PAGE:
In this Nov. 7, 2016 file photo, then-Republican presidential candidate Donald Trump gestures as he arrives to speak to a campaign rally in Raleigh, N.C. (AP)

The 2016 Wisconsin recount: What exactly is happening?

A quick explainer on what is going on in Cheese State and two other critical states


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Matthew Rozsa
November 28, 2016 6:34PM (UTC)

You've probably heard about the movement for a recount in the states of Wisconsin, Michigan and Pennsylvania. What exactly is going on?

The campaign was kicked off on Tuesday by an article in New York Magazine which claimed a pair of election experts "believe they’ve found persuasive evidence that results in Wisconsin, Michigan and Pennsylvania may have been manipulated or hacked." Although J. Alex Halderman, one of the experts cited in the article, has subsequently criticized the piece for inaccuracies, he stood by its basic assertion — namely, that while "the most likely explanation is that the polls were systematically wrong, rather than that the election was hacked," he did not "believe that either one of these seemingly unlikely explanations is overwhelmingly more likely than the other."

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Halderman argued that "the only way to know whether a cyberattack changed the result is to closely examine the available physical evidence  —  paper ballots and voting equipment" in those three states.

Soon after the New York article was published, Green Party candidate Jill Stein launched a fundraising drive to raise the money necessary to perform recounts in Wisconsin, Michigan, and Pennsylvania. So far she's already raised the $1.1 million necessary to trigger a recount in Wisconsin, as well as the $500,000 do the same in Pennsylvania (although she faces a number of other bureaucratic hurdles there), and needs to raise $600,000 in Michigan by Nov. 30.

As of Saturday, she had raised $6 million in total.

During an interview with NPR on Saturday, she explained this as the reason behind her efforts.

"In my view, this is not likely at all to change the outcome, and that's what the computer and voting security experts say as well," Stein explained. "They are not expecting the outcome to change here. But it's the voters who benefit by standing up and saying we deserve a voting system that is secure in which we know our votes are being counted and our votes are being respected."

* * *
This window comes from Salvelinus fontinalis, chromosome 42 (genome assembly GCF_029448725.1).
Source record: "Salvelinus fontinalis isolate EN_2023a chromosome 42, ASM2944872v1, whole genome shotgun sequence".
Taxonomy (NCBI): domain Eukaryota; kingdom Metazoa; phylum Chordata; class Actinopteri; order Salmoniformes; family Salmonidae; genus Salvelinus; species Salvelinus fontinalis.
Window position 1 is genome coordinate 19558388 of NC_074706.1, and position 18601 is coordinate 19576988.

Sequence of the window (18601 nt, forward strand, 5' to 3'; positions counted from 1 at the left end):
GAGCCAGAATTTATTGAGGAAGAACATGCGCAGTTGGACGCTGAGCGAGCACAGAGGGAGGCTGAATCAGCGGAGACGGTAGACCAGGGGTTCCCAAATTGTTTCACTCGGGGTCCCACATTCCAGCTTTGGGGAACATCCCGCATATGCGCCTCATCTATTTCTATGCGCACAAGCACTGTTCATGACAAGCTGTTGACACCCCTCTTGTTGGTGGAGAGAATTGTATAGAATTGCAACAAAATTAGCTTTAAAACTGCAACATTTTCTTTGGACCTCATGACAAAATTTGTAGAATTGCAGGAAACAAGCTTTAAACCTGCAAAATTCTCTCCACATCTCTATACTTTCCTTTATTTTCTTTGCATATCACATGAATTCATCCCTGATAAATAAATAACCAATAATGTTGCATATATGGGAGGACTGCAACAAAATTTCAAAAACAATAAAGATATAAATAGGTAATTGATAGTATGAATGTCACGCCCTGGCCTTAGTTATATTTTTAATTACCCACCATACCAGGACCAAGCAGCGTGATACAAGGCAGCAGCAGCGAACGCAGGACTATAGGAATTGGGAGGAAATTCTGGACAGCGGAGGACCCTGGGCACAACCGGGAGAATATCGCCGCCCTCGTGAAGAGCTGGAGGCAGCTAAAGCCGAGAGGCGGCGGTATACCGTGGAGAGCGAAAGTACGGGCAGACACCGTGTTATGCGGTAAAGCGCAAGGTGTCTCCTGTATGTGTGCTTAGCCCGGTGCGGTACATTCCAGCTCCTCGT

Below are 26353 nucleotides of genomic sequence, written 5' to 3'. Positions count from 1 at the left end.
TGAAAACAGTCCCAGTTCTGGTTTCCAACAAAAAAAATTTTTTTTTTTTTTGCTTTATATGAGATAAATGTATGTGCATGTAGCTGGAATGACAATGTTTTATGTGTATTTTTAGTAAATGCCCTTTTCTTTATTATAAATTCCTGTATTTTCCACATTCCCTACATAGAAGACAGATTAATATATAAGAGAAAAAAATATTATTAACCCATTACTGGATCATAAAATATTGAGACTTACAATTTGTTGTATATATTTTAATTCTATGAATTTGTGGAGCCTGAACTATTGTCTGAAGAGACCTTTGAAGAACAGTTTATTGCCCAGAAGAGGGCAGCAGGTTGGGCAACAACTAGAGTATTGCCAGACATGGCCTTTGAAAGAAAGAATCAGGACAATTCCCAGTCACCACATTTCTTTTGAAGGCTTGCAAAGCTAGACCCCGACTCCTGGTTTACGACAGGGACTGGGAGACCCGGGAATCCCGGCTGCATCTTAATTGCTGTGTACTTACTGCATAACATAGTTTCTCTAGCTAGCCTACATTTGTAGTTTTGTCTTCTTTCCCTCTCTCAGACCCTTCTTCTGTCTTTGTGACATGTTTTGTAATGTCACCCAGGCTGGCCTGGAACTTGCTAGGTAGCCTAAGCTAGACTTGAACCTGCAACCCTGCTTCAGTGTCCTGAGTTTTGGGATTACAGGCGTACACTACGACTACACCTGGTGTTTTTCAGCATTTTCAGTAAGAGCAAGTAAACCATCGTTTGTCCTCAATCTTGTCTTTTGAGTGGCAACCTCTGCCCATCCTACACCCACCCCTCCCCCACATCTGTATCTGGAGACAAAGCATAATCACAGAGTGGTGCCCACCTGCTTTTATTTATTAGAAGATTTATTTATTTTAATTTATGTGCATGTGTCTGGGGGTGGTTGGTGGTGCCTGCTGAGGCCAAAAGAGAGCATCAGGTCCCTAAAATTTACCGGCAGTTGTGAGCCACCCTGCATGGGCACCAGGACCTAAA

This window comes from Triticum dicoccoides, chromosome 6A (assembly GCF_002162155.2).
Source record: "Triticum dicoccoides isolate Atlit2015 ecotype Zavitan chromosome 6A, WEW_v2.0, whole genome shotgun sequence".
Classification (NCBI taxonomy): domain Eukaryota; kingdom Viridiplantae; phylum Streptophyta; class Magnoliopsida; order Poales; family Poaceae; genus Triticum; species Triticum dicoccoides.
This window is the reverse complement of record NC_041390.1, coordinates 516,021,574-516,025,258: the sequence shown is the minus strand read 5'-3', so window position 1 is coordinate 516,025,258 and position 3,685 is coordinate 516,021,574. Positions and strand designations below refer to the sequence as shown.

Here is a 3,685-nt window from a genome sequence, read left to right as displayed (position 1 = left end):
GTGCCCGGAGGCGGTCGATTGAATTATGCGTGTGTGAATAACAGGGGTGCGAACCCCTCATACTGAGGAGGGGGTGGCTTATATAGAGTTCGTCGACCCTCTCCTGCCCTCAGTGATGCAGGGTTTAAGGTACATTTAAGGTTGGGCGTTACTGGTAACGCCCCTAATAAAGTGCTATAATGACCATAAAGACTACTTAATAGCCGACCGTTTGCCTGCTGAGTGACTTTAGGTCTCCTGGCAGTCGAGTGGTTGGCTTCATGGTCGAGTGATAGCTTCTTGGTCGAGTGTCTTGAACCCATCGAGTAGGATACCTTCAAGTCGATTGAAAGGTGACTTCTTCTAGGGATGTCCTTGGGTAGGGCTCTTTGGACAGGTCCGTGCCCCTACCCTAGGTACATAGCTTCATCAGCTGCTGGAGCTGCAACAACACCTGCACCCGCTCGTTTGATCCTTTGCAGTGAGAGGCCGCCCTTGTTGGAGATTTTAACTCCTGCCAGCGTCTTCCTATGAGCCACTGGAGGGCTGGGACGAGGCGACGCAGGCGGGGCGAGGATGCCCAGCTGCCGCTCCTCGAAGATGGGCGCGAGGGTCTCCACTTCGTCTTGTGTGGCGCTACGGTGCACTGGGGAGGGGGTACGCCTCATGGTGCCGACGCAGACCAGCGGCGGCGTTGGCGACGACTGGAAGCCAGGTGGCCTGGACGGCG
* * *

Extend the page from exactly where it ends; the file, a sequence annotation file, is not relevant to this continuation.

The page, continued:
This isn't to say that the established political parties are fully behind Stein's efforts. President-elect Trump has responded in a characteristic fashion, taking to Twitter to accuse his critics of bias and hypocrisy as well as make bogus claims about how he may have actually won the popular vote after all (no reputable journalistic outlet can characterize his assertions as anything other than false).

Establishment Democrats aren't necessarily keen to encourage the recount effort.

"The Kremlin probably expected that publicity surrounding the disclosures that followed the Russian government-directed compromises of emails from U.S. persons and institutions, including from U.S. political organizations, would raise questions about the integrity of the election process that could have undermined the legitimacy of the president-elect," read a White House statement that shed light on deeper fears that these efforts could delegitimize America's democratic institutions in the eyes of the voting public.

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Although the Clinton campaign has agreed to assist Stein in pulling for a recount, they've made it clear that this was not their initiative and that they aren't hopeful it will work.

"We are getting attacked for participating in a recount that we didn't ask for by the man who won election but thinks there was massive fraud,” noted Marc Elias, Clinton’s campaign lawyer. He later added, "Because we had not uncovered any actionable evidence of hacking or outside attempts to alter the voting technology, we had not planned to exercise this option ourselves, but now that a recount has been initiated in Wisconsin, we intend to participate in order to ensure the process proceeds in a manner that is fair to all sides."

In general, no Clinton staffers have come out and supported allegations that the election has been rigged, while Clinton herself has maintained a low public profile since conceding to Trump.


Matthew Rozsa

Matthew Rozsa is a breaking news writer for Salon. He holds an MA in History from Rutgers University-Newark and is ABD in his PhD program in History at Lehigh University. His work has appeared in Mic, Quartz and MSNBC.

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